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Summary

Summary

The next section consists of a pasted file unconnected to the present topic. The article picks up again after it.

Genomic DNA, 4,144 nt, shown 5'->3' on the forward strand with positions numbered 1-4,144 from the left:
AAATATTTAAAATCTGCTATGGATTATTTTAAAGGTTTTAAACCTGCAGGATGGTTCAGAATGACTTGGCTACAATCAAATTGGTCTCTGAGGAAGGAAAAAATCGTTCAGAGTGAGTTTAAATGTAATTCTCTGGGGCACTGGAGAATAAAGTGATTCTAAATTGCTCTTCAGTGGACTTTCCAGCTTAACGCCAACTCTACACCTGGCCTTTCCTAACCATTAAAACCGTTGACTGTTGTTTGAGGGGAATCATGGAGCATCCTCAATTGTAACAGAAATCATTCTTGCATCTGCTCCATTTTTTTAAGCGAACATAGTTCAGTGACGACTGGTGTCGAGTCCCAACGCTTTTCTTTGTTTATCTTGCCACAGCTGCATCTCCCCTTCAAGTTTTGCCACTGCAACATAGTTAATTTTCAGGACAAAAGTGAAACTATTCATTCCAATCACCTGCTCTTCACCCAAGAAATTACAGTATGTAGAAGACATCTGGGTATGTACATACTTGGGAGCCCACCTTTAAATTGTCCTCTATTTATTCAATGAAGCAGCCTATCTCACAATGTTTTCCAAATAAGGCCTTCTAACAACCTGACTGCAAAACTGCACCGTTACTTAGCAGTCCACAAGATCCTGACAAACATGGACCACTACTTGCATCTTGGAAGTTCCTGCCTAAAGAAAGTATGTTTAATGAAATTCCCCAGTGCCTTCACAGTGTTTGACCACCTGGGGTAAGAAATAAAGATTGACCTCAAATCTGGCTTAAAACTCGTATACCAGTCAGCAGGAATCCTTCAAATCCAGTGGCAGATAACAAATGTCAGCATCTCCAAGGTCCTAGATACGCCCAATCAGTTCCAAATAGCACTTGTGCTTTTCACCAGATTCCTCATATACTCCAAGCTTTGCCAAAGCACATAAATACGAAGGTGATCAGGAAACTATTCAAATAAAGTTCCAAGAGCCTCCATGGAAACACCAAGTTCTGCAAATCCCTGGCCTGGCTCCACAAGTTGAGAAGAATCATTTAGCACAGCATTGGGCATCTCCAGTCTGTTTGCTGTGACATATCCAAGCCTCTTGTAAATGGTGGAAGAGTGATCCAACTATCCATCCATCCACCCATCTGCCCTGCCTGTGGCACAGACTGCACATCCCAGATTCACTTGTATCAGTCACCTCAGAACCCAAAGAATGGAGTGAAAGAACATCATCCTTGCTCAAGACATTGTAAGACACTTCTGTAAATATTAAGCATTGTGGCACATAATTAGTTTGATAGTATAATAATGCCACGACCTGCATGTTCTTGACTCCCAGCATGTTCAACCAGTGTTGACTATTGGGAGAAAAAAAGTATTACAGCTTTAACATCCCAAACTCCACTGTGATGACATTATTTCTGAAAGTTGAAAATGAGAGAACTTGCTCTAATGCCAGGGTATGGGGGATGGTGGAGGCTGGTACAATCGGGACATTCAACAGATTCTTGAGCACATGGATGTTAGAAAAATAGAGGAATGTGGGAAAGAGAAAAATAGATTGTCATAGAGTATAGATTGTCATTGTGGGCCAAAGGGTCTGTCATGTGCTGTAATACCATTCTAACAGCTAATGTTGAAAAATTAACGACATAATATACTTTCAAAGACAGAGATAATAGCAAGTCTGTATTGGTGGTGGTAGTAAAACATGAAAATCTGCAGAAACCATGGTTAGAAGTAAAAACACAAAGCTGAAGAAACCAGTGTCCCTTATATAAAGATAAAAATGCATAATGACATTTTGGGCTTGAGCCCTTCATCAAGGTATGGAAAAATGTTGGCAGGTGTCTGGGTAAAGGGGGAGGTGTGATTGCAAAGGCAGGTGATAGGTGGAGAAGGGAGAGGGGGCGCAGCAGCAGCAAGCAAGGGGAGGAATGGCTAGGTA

VH-EWF was on a visual approach to Melbourne runway 34, tracking via the Essendon runway 26 localiser for a right base. VH-HCY took off from runway 34 at Melbourne and was cleared to make a left turn to track across the airfield on a south-easterly heading, to remain east of the runway 34 centreline for a left base for runway 35 at Essendon. VH-HCY had been cleared to maintain 1500 feet. The Melbourne Aerodrome Controller (ADC) intended that VH-HCY pass behind VH-EWF and that he would provide visual separation. When VH-HCY was over the airfield, the ADC momentarily diverted his attention to the radar screen. When he looked back to check the position of VH-HCY he was unable to see the aircraft. As VH-HCY had already been transferred to Essendon Tower frequency, the Melbourne ADC asked the Essendon ADC if he could provide visual separation. The response was that he could not. The Melbourne ADC then instructed VH-EWF to climb immediately to 2000 feet. Separation between the two aircraft reduced to less than the minimum required. When the confliction was resolved VH-EWF was cleared to continue the visual approach. The pilot of VH-HCY said that he had VH-EWF in sight from when it was east of Essendon and was watching the situation closely. The Melbourne ADC had not given traffic information to either aircraft on the other on the basis that he was providing visual separation. When he instructed VH-EWF to climb to 2000 feet he advised that the climb was due to conflicting traffic. There were other options available to the ADC for the processing of these two aircraft but these were not adequately considered at the time. Hazy conditions existed on the day of this incident. Factors The following factors were considered relevant to the development of the incident: 1. The option chosen for tracking VH-HCY was a poor option in that it put the aircraft into airspace that created a potential conflict with VH-EWF. 2. Having tracked VH-HCY in the manner chosen, the ADC then inappropriately relied on visual separation between the two aircraft on converging headings in hazy conditions. 3. The ADC did not maintain vertical separation by restricting VH-EWF's descent to 2500 feet in a situation where radar and visual separation were reducing in hazy conditions. 4. The ADC did not recognise the deteriorating situation and initiate alternative action until it was too late to prevent the loss of separation.
 
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